Dude, we're just talking about facts here.. no opinions, so no one can or should back you up unless what you say is a fact.  Smile

ATA was just saying that the dihedral on a DC-10 is just less pronounced than on other a/c (I agree). The DC-10 definitely does not have anhedral. Especially when it takes off, the lift distribution pushes the wings upward even further.


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User currently offlineBeefmoney From United States of America, joined Oct 2000, 1118 posts, RR: 4
Reply 12, posted (11 years 3 months 1 week 1 hour ago) and read 4332 times:

OK, once and for all, the DC-10 DOES NOT have "down sloped" wings. They just appear to droop when on the ground because of the weight of the wings, fuel, engines, etc...

I dont know why the drooping is more pronounced on the DC-10, but it most certainly is not anhedral that you are seeing.


User currently offlineFlyingbronco05 From United States of America, joined May 2002, 3840 posts, RR: 2
Reply 13, posted (11 years 3 months 6 days 17 hours ago) and read 4258 times:

Anhedral:


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 Laugh out loud

[Edited 2003-08-24 05:57:05]


Never Trust Your Fuel Gauge
User currently offlineTimz From United States of America, joined Sep 1999, 6896 posts, RR: 7
Reply 14, posted (11 years 3 months 6 days 1 hour ago) and read 4191 times:

The B-52 doesn't have anhedral, does it? It's just a good example of a swept-wing aircraft with a positive-incidence wing?

User currently offlineMusang From United Kingdom, joined Apr 2001, 872 posts, RR: 7
Reply 15, posted (11 years 3 months 6 days ago) and read 4169 times:

This is bizarre!

Just find a three way profile drawing of the aircraft and look at the head on view!!

Regards - Musang


User currently offlineJwenting From Netherlands, joined Apr 2001, 10213 posts, RR: 19
Reply 16, posted (11 years 3 months 5 days 17 hours ago) and read 4122 times:

up

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down?

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up

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down?

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Photo © J.T. Wenting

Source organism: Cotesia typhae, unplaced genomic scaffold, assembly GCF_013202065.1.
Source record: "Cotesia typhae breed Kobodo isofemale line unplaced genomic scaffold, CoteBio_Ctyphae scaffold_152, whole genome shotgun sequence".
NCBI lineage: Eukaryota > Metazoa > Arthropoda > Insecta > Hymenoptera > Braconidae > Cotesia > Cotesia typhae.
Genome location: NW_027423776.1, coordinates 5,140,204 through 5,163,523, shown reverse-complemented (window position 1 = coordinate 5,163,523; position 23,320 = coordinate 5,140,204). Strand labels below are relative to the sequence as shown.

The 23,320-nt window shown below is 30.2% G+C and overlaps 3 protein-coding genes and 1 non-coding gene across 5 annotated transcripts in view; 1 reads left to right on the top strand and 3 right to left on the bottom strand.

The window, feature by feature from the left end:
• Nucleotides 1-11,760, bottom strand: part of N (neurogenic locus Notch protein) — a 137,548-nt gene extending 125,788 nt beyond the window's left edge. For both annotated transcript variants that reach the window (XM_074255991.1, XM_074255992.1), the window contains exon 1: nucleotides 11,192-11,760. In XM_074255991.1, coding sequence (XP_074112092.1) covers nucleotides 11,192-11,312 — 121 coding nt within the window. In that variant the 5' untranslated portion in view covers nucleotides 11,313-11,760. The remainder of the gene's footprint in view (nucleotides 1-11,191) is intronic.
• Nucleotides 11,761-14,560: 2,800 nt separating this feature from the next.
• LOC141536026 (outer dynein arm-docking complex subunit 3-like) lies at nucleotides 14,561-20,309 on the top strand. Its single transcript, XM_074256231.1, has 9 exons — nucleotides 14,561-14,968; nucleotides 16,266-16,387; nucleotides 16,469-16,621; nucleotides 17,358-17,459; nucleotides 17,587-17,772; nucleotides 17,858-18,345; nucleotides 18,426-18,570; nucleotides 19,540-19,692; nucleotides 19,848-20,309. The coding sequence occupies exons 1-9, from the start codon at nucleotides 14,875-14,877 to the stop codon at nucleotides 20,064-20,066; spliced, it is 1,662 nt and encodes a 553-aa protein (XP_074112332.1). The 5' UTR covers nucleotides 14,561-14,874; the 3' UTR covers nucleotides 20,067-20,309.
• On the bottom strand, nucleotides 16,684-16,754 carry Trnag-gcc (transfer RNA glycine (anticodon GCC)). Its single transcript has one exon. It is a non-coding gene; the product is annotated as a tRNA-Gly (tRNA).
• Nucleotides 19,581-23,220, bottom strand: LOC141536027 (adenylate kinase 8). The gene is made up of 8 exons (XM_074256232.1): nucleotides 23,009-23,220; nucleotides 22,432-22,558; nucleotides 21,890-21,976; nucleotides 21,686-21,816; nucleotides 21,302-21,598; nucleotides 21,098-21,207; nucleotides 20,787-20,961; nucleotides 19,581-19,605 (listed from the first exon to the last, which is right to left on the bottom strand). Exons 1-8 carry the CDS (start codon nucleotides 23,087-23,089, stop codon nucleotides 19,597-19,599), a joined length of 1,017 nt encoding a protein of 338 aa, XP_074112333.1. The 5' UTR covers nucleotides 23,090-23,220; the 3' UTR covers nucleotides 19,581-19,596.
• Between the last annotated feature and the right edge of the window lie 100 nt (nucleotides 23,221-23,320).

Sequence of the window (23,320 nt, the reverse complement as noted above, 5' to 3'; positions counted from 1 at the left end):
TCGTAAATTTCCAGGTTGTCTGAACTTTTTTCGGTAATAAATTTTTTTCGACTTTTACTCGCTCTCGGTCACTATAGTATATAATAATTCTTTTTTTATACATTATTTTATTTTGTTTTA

yes, DC-10 wings do seem to have a slight anhedral sometimes and slight dihedral at other times.
Maybe it's because they have neither and we're so used to seeing strong dihedral that it looks like they have an anhedral instead.

B-52 wings when sitting on the ground droop down strongly, when flying (especially loaded with fuel) they bend up more than just about any other wing. They are AFAIK the most flexible wings out there with the possible exception of the U-2.




I wish I were flying
User currently offlineFredT From United Kingdom, joined Feb 2002, 2185 posts, RR: 26
Reply 17, posted (11 years 3 months 5 days 14 hours ago) and read 4094 times:

It was quite apparent on the DC10s and MD11 that they came in with dihedral, ended up with a slight anhedral of sorts (drooping wings) when refuelled and again had dihedral when they took to the air.

An impressive difference in height of the wingtip when fuelled vs when empty!

But aerodynamically speaking, it is dihedral.

Cheers,
Fred



I thought I was doing good trying to avoid those airport hotels... and look at me now.
User currently offlineTimz From United States of America, joined Sep 1999, 6896 posts, RR: 7
Reply 18, posted (11 years 3 months 5 days 4 hours ago) and read 4070 times:

"This is bizarre!"

Which way?

The B-47 and B-52 have bicycle landing gear, which means they can't rotate on takeoff, which means the wing must have a positive incidence. Looking at the usual sort of three-view of the B-52, where the view is along the axis of the fuselage, you're getting an angled view of the bottom of the wing. Dunno if the B-52's wing has twist, but if it doesn't, I'm guessing the leading and trailing edges are all in one plane. And I'm guessing the B-47 is the same. I guess you could define anhedral to include the B-47/B-52, but I suspect the "official" definition is that the plane of the left wing doesn't coincide with the plane of the right.



User currently offlineDc10hound From United States of America, joined Dec 2000, 463 posts, RR: 5
Reply 19, posted (11 years 3 months 5 days 3 hours ago) and read 4033 times:

An impressive difference in height of the wingtip when fuelled vs when empty!

During normal operations of a DC-10, the outboard compartments of tanks 1 and 3 are always full of fuel. The fuel in the "tip" tanks is the last to burn. Most large airliners operate like that.

It reduces the bending moment on the wing.



"Eagles soar. But weasels never get sucked into jet intakes.."
User currently offlineMITaero From United States of America, joined Jul 2003, 497 posts, RR: 8
Reply 20, posted (11 years 3 months 4 days 22 hours ago) and read 4017 times:

Good point Dc10hound.. that would help internal bending moment near the wing root.